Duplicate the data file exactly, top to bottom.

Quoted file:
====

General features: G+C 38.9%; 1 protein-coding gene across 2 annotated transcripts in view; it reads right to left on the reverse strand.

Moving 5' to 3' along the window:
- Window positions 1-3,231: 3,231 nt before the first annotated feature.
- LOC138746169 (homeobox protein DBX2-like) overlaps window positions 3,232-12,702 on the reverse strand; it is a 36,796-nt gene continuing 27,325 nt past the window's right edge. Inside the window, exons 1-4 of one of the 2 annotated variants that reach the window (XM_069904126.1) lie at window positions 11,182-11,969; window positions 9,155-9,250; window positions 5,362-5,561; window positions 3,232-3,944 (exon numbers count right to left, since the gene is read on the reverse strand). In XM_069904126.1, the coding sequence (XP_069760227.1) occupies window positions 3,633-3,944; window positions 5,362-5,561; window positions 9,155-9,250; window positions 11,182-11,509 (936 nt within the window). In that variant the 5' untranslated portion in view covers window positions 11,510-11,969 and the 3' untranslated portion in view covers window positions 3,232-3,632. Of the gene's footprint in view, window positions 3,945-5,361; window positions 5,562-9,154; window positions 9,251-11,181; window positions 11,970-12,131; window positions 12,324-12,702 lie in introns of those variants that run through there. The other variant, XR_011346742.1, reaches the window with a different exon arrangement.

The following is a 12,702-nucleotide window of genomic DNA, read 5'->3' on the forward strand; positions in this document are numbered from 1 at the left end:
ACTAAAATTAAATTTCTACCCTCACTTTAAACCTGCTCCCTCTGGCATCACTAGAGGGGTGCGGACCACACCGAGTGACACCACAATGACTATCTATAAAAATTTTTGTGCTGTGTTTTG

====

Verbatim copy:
General features: G+C 38.9%; 1 protein-coding gene across 2 annotated transcripts in view; it reads right to left on the reverse strand.

Moving 5' to 3' along the window:
- Window positions 1-3,231: 3,231 nt before the first annotated feature.
- LOC138746169 (homeobox protein DBX2-like) overlaps window positions 3,232-12,702 on the reverse strand; it is a 36,796-nt gene continuing 27,325 nt past the window's right edge. Inside the window, exons 1-4 of one of the 2 annotated variants that reach the window (XM_069904126.1) lie at window positions 11,182-11,969; window positions 9,155-9,250; window positions 5,362-5,561; window positions 3,232-3,944 (exon numbers count right to left, since the gene is read on the reverse strand). In XM_069904126.1, the coding sequence (XP_069760227.1) occupies window positions 3,633-3,944; window positions 5,362-5,561; window positions 9,155-9,250; window positions 11,182-11,509 (936 nt within the window). In that variant the 5' untranslated portion in view covers window positions 11,510-11,969 and the 3' untranslated portion in view covers window positions 3,232-3,632. Of the gene's footprint in view, window positions 3,945-5,361; window positions 5,562-9,154; window positions 9,251-11,181; window positions 11,970-12,131; window positions 12,324-12,702 lie in introns of those variants that run through there. The other variant, XR_011346742.1, reaches the window with a different exon arrangement.

The following is a 12,702-nucleotide window of genomic DNA, read 5'->3' on the forward strand; positions in this document are numbered from 1 at the left end:
ACTAAAATTAAATTTCTACCCTCACTTTAAACCTGCTCCCTCTGGCATCACTAGAGGGGTGCGGACCACACCGAGTGACACCACAATGACTATCTATAAAAATTTTTGTGCTGTGTTTTG